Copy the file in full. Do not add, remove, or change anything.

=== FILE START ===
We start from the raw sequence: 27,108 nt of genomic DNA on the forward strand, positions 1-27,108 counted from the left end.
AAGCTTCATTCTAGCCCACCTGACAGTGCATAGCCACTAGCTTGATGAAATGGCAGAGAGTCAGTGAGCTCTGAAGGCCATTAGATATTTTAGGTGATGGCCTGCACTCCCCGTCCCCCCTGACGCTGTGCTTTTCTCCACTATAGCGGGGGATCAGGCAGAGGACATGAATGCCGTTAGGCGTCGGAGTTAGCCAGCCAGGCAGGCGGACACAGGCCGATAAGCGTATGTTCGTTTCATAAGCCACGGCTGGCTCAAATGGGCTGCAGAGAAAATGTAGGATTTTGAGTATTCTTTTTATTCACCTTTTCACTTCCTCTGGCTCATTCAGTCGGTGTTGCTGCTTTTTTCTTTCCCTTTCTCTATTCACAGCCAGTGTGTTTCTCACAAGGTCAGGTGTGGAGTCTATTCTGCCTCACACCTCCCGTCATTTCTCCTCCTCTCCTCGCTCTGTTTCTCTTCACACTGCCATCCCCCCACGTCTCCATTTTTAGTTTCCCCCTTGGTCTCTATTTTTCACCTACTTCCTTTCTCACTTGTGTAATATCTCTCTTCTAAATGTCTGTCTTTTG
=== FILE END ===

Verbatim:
We start from the raw sequence: 27,108 nt of genomic DNA on the forward strand, positions 1-27,108 counted from the left end.
AAGCTTCATTCTAGCCCACCTGACAGTGCATAGCCACTAGCTTGATGAAATGGCAGAGAGTCAGTGAGCTCTGAAGGCCATTAGATATTTTAGGTGATGGCCTGCACTCCCCGTCCCCCCTGACGCTGTGCTTTTCTCCACTATAGCGGGGGATCAGGCAGAGGACATGAATGCCGTTAGGCGTCGGAGTTAGCCAGCCAGGCAGGCGGACACAGGCCGATAAGCGTATGTTCGTTTCATAAGCCACGGCTGGCTCAAATGGGCTGCAGAGAAAATGTAGGATTTTGAGTATTCTTTTTATTCACCTTTTCACTTCCTCTGGCTCATTCAGTCGGTGTTGCTGCTTTTTTCTTTCCCTTTCTCTATTCACAGCCAGTGTGTTTCTCACAAGGTCAGGTGTGGAGTCTATTCTGCCTCACACCTCCCGTCATTTCTCCTCCTCTCCTCGCTCTGTTTCTCTTCACACTGCCATCCCCCCACGTCTCCATTTTTAGTTTCCCCCTTGGTCTCTATTTTTCACCTACTTCCTTTCTCACTTGTGTAATATCTCTCTTCTAAATGTCTGTCTTTTG